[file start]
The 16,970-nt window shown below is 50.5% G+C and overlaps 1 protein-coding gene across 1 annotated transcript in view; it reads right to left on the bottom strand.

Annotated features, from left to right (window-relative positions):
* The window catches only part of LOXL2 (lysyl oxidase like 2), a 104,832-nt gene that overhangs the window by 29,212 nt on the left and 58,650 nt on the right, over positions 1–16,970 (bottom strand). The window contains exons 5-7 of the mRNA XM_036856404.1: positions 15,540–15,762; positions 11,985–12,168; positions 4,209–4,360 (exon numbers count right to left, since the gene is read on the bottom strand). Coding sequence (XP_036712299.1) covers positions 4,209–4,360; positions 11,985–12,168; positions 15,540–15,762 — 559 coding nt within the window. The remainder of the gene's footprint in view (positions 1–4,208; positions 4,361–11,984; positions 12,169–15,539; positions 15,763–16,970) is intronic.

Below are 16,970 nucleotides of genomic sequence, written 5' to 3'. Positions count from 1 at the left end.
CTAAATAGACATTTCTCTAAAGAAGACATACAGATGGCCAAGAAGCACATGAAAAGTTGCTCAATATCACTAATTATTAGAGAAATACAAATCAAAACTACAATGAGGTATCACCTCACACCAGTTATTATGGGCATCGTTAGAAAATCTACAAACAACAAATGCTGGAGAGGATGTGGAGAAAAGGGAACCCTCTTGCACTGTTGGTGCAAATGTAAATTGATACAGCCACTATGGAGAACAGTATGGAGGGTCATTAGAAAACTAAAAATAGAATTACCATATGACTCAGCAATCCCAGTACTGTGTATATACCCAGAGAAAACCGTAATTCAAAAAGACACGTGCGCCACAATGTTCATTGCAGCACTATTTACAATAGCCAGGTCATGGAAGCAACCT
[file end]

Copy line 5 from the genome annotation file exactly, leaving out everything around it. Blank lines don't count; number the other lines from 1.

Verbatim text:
CTAAATAGACATTTCTCTAAAGAAGACATACAGATGGCCAAGAAGCACATGAAAAGTTGCTCAATATCACTAATTATTAGAGAAATACAAATCAAAACTACAATGAGGTATCACCTCACACCAGTTATTATGGGCATCGTTAGAAAATCTACAAACAACAAATGCTGGAGAGGATGTGGAGAAAAGGGAACCCTCTTGCACTGTTGGTGCAAATGTAAATTGATACAGCCACTATGGAGAACAGTATGGAGGGTCATTAGAAAACTAAAAATAGAATTACCATATGACTCAGCAATCCCAGTACTGTGTATATACCCAGAGAAAACCGTAATTCAAAAAGACACGTGCGCCACAATGTTCATTGCAGCACTATTTACAATAGCCAGGTCATGGAAGCAACCT